Dear Shareholder - Update from Portfolio Manager
25 November 2021
Dear Shareholders and potential investors,
Following my last update in July, when I addressed the sharp sell-off we saw in the Chinese equities market, I wanted to once again take the opportunity to share my perspectives on the market, along with an update on changes I’ve subsequently made to the portfolio.
As you will be aware, well-publicised concerns over increasing regulation were a major factor in the Chinese markets’ decline over the summer. Naturally, this remains a key concern for investors. In trying to understand and analyse the government’s recent actions, I believe it is important to recognise some key points. First, the ‘hand’ of the government, coupled with regulatory direction and implementation, is core to the investment landscape in any market. This is particularly true in China.
Therefore, it is important to be aware of trends and the general direction of policy. We have clearly had periods of tightening in the past, for example, government-imposed restrictions around online gaming in 2018. In terms of future policy direction, it is important to be cognisant of the long-term goals laid out in policy documents like the Five-Year Plan when assessing how the regulatory landscape could change and impact an industry’s growth profile.
Second, many of these crackdowns are addressing problems that confront countries globally. Big tech and related challenges around anti-trust and data security and privacy are examples, as are the challenges around income inequality. While in many cases we can trace the path of regulation, unlike in most other countries, Beijing’s implementation can be swift, which often roils markets.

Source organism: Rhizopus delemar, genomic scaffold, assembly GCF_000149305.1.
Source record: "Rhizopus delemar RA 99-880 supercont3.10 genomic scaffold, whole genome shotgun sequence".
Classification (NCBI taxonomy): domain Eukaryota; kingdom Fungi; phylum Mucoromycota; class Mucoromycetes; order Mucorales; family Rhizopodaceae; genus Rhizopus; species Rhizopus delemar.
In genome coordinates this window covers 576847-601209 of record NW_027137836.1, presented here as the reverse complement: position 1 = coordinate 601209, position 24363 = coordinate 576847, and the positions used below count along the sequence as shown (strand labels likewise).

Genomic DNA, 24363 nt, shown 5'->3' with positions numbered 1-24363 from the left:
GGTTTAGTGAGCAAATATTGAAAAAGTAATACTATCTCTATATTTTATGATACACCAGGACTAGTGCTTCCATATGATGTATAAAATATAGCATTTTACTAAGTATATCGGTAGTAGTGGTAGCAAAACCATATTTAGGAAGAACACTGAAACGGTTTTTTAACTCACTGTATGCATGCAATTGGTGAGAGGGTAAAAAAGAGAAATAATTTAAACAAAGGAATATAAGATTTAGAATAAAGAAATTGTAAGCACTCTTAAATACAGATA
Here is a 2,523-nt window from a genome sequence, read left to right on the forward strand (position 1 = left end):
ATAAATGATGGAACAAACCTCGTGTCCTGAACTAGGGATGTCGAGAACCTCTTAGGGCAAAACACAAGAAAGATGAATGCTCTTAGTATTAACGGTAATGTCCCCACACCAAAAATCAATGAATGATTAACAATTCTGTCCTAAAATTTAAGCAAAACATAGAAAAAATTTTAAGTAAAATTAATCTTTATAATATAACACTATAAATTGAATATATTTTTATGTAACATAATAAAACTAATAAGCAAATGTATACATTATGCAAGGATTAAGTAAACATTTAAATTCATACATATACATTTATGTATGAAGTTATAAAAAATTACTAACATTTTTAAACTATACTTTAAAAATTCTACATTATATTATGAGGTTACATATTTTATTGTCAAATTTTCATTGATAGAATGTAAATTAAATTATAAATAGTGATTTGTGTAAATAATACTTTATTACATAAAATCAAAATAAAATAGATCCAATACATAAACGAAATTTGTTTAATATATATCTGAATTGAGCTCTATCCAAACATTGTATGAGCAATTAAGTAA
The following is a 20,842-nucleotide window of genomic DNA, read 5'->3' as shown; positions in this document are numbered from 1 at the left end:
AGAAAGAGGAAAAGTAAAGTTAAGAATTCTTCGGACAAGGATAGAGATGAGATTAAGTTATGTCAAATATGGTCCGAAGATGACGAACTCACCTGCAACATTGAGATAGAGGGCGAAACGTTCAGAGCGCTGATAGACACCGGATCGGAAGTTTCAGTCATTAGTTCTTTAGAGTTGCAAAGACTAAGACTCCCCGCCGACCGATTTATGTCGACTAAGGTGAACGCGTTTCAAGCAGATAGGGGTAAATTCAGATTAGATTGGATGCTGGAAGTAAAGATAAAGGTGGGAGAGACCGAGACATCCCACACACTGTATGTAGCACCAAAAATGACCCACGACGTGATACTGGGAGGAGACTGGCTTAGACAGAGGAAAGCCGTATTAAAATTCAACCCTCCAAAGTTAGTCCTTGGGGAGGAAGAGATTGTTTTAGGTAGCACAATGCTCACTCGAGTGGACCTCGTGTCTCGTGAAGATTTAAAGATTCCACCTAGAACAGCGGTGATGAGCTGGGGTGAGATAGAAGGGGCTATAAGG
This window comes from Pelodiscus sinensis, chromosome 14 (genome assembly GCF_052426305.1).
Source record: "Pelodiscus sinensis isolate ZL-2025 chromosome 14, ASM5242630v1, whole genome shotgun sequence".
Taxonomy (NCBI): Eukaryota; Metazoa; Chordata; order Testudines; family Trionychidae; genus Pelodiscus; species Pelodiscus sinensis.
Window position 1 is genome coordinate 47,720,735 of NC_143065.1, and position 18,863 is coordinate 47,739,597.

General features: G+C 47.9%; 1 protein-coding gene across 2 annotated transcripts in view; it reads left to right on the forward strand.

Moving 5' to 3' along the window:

The property sector has been under the spotlight of both policymakers and investors for some time. Reigning in property speculation is a crucial aspect of President Xi’s vision of a more equal society – think back to 2017 when he commented that houses are ‘for living in, not for speculation’.
While it is likely that we will see some developers default, I think that the systemic risk remains low. Although comparisons to the situation in the US around the financial crisis of 2008 can be drawn, they are very different given the nature of the companies involved and the general control Beijing has over the economy. In terms of Evergrande itself, it remains an evolving situation. My base case is a government led restructuring, with a focus on project completion and asset disposals to meet social obligations.